Day 2, in anticipation of World DNA day on the 25th of April (this Sunday), today we provide you with further insights on the DNA molecule’s structure and its massive capability to store information.
We know now that over 70 years ago, the DNA structure was discovered and is the basis of every genetic diagnostic today (see the History of the discovery of DNA). We want to talk more about the structure, how DNA is so essential for the body, and its incredible capability to store information.
DNA is the material that includes all the knowledge on how our bodies function. Each piece of information is carried on a different section of the DNA – the so-called genes. The helical structure of the DNA is “compressed” into chromosomes and lie within every human cell core .
The genes are the sections where the specific information lies. For instance, genes encode for most of our proteins, regulating all kinds of functions inside our bodies, e.g., the transmission of nerve signals, building blocks of our cells, controlling our blood flow, and the construction plan within our DNA. Scientists estimate that this plan probably originated more than four billion years ago. Only for the last 30 years have we been able to decode it and use it to learn more about diseases and the overall goal to prevent them.
Although our complete DNA differs from each individual, we still share 99.5% of the 3 billion bases amongst us humans. The differences lie inside the order of the previously mentioned DNA bases. Compared to informatics, DNA can be looked at as a quaternary code made up of 4 bases (adenine, guanine, cytosine, and thymine), run by a script (body) to keep us alive.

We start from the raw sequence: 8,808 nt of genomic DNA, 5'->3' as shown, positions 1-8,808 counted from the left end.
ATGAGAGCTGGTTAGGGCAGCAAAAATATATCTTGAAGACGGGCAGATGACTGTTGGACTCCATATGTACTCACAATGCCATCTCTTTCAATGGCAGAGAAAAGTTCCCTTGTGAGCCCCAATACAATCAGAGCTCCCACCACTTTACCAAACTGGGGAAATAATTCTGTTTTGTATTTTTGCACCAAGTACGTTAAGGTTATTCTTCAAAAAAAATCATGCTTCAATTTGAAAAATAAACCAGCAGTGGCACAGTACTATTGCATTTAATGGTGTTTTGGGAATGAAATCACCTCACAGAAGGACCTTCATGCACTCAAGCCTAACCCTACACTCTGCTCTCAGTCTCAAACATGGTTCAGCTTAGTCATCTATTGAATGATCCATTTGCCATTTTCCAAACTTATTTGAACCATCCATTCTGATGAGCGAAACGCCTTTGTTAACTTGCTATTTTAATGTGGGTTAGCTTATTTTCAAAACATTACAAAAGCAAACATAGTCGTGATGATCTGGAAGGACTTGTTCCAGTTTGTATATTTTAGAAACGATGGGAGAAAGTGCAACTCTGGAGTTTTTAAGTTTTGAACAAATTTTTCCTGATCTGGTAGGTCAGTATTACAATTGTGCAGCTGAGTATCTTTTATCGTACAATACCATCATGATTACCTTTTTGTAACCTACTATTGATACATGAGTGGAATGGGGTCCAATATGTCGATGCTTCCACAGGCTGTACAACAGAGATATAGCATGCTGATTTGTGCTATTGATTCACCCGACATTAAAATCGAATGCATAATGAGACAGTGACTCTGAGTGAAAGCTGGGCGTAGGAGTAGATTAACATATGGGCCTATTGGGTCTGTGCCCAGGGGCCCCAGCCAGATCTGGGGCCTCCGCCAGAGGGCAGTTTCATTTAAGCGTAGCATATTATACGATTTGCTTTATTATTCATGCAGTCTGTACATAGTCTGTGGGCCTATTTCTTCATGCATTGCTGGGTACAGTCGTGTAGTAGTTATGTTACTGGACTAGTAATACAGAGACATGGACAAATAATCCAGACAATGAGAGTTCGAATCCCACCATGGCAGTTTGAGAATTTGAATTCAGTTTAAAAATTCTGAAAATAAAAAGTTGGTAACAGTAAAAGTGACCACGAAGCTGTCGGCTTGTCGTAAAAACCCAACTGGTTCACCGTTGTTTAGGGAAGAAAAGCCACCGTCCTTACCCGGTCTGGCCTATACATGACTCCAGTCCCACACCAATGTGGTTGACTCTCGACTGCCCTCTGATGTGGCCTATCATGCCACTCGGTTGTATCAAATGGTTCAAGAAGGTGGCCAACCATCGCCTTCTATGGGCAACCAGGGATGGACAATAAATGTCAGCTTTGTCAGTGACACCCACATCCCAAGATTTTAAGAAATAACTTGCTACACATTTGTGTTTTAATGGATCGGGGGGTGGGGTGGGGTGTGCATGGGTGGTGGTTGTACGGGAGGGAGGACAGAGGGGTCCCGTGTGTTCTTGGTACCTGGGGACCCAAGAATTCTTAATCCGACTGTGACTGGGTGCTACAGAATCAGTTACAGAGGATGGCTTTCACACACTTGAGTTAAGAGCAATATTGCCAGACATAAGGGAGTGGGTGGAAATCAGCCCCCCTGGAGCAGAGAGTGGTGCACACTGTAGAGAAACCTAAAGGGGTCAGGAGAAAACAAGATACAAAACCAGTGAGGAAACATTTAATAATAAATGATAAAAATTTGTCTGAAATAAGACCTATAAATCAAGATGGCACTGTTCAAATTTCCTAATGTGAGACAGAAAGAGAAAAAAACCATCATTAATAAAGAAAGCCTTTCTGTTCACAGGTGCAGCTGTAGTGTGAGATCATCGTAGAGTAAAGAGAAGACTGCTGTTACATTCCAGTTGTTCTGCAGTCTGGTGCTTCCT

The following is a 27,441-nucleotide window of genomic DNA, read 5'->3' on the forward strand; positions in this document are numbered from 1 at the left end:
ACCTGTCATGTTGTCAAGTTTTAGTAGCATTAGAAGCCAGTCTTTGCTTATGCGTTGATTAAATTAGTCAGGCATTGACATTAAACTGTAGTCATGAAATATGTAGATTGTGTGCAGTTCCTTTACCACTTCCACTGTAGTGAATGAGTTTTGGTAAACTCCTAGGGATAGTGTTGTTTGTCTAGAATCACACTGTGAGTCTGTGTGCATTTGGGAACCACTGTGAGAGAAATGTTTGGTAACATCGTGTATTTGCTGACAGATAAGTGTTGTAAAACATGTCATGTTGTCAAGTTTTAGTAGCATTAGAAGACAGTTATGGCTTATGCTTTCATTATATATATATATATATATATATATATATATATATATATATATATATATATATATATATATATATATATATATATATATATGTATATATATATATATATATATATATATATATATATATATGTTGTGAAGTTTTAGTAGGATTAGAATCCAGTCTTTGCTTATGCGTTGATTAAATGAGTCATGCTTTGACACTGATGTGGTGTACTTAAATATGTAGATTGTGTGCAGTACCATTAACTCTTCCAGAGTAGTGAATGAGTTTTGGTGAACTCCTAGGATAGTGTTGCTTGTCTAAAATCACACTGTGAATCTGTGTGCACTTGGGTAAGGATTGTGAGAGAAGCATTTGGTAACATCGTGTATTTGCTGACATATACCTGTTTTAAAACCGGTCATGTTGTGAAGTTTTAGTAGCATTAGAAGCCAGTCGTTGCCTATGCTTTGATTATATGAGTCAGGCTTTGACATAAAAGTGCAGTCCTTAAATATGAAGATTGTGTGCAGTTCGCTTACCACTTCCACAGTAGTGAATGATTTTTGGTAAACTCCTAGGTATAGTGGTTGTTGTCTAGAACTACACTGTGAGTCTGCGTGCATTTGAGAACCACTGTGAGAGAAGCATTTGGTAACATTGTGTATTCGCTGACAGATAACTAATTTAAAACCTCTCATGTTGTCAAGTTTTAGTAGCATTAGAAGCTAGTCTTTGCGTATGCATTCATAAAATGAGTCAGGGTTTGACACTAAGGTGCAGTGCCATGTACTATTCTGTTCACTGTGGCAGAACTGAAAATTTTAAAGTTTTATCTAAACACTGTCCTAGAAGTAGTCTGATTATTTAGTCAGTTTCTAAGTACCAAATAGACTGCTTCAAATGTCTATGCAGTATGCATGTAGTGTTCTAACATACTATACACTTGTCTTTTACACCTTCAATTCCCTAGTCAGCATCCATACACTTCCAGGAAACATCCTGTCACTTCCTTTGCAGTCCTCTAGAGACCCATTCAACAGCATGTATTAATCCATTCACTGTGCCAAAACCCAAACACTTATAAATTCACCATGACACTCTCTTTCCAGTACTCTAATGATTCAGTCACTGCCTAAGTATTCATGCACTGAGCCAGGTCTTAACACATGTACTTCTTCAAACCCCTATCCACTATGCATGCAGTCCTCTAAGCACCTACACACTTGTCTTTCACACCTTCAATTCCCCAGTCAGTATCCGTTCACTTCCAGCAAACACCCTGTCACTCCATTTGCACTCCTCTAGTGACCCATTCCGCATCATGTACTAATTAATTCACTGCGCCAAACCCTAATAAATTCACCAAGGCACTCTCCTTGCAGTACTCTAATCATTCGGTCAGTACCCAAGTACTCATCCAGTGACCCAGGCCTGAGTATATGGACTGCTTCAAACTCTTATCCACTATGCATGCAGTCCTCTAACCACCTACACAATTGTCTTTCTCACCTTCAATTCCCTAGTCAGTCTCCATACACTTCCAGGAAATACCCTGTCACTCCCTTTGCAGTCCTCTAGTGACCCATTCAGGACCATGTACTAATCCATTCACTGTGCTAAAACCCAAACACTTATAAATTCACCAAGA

Since the evolvement of genetic analysis through Next-Generation Sequencing (check out the overview by our CSO Luca), we have been transforming biologically stored information into electronic storage. The sequencing of an entire genome – 20 years ago, this undergoing took multiple years, and today you receive the results within a couple of days – generates a single legacy format file (FASTQ gzipped) of 67 GB straight from the sequencing machine.
Genetic analysis is prone to be a key accelerator for personalized medicine, the evolutional step for medicine towards tailored treatments to the individual. The more broad application of this preventive tool will lead to a largely increasing volume of genetic information. As for the management of any electronic data, addressing the storage for such an amount of genetic data is essential. With the high compression benefit of MPEG-G, an ISO-endorsed (ISO23092) genomic data format, a whole-genome file’s data size is reduced by more than 75%. This size reduction allows, for example, to store this sensitive data directly on any ordinary smartphone (64GB) and still to leave space for pictures, videos, and text messages from the family.
[a] Wikimedia Commons